where the goal is to do just that. Here is her description of the Mission Statement and Goals:
We believe that each patient is an individual and as such has specific preferences and needs including what accommodations they require to maximize comfort when their modesty must be compromised in the medical experience. Our mission it to act as a liaison between patients and providers in establishing, understanding, and executing the policies and procedures essential to that end. When appropriate we will act as advocates for patients to achieve that goal through interaction, education, and referrals to both patients and providers.
GOALS: Our goal is to help patients achieve dignified and respectful healthcare through education and information. Everyone has different needs and expectations of their healthcare providers, and we provide choices and options in obtaining those needs. We understand that modesty, privacy, and respect are primary needs when facing procedures and we promote educating providers in the sensitivity of those needs.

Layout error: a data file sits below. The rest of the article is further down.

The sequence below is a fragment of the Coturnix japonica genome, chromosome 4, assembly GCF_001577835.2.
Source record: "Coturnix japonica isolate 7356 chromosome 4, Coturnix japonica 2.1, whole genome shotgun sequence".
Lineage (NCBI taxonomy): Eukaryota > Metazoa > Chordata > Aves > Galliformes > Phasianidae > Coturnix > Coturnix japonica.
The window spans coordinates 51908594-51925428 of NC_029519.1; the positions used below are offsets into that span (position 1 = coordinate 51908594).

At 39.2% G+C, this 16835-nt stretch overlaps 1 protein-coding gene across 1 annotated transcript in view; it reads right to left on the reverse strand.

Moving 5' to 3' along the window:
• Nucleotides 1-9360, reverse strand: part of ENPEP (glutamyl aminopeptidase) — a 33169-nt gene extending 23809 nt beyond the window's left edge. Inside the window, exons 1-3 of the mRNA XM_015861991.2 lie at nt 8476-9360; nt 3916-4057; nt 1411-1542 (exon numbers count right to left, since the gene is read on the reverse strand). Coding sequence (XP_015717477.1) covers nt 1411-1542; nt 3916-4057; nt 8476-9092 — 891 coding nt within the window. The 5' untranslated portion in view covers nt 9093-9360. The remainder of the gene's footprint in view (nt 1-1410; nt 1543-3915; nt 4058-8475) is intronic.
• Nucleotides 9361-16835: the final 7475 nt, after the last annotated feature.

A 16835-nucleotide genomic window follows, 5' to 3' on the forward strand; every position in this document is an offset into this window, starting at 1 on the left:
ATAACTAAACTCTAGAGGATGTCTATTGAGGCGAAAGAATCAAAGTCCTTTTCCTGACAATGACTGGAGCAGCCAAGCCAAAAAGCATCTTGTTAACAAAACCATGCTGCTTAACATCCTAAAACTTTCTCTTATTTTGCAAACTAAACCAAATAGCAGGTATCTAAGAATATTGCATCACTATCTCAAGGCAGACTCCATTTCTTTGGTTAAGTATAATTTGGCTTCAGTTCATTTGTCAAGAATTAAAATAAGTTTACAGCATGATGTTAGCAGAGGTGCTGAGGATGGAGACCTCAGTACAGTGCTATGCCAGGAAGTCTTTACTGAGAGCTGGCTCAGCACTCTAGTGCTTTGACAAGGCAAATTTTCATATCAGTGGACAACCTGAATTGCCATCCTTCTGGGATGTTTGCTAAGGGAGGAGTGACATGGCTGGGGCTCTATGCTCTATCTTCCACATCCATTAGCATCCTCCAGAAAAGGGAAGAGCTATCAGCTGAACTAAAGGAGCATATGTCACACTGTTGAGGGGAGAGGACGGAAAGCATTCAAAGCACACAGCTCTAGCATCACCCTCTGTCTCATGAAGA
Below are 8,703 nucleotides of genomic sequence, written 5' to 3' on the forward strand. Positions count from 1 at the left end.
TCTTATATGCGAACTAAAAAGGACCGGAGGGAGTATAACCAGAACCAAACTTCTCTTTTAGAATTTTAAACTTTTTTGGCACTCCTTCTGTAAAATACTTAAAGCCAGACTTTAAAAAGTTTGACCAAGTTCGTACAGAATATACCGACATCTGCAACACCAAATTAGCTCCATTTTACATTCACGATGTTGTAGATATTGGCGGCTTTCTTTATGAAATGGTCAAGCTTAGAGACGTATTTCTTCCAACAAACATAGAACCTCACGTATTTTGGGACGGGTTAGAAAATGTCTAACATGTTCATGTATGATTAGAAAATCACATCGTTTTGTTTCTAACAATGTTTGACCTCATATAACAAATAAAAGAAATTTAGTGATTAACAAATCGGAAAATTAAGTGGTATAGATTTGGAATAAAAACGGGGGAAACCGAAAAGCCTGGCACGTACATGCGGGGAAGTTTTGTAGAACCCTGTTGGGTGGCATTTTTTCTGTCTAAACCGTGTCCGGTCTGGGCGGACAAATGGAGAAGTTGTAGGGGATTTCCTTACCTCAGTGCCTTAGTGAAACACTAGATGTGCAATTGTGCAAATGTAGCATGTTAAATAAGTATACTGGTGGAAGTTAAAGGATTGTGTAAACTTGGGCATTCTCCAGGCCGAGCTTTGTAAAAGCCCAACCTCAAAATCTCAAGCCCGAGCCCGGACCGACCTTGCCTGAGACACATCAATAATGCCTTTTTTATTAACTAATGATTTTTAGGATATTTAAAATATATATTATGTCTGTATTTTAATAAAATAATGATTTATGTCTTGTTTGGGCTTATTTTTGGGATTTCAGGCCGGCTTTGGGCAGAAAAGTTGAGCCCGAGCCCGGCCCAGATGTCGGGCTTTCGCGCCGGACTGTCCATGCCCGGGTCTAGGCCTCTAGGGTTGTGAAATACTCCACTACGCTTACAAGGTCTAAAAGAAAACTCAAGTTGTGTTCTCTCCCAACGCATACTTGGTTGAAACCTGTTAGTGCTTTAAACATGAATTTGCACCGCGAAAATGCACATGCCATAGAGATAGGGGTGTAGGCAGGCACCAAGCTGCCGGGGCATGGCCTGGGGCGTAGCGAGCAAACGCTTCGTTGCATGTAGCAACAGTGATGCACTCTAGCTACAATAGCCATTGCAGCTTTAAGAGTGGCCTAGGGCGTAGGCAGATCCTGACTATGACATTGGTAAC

On 12-23-2011, Belinda wrote the following comment : Going back the the "Naked" article, it would seem that now is the time to write protocols for exams with dignity at the forefront with equal accessibility as needed for any kind of exam making draping practices uniform. It would give patients and idea of what to expect and do as much to relieve the awkwardness of such an exam. Any thoughts on this?
I responded with the following:Belinda, an EXCELLENT suggestion! In fact, to make the suggestion even more productive.. how about the visitors here (even you PT) together create a final consensus list, a series of suggested protocols for attending to all the patient modesty issues experienced in medical care. The development of the list can written to this blog or Dr. Sherman/Doug Capra's or on Suzy's blog.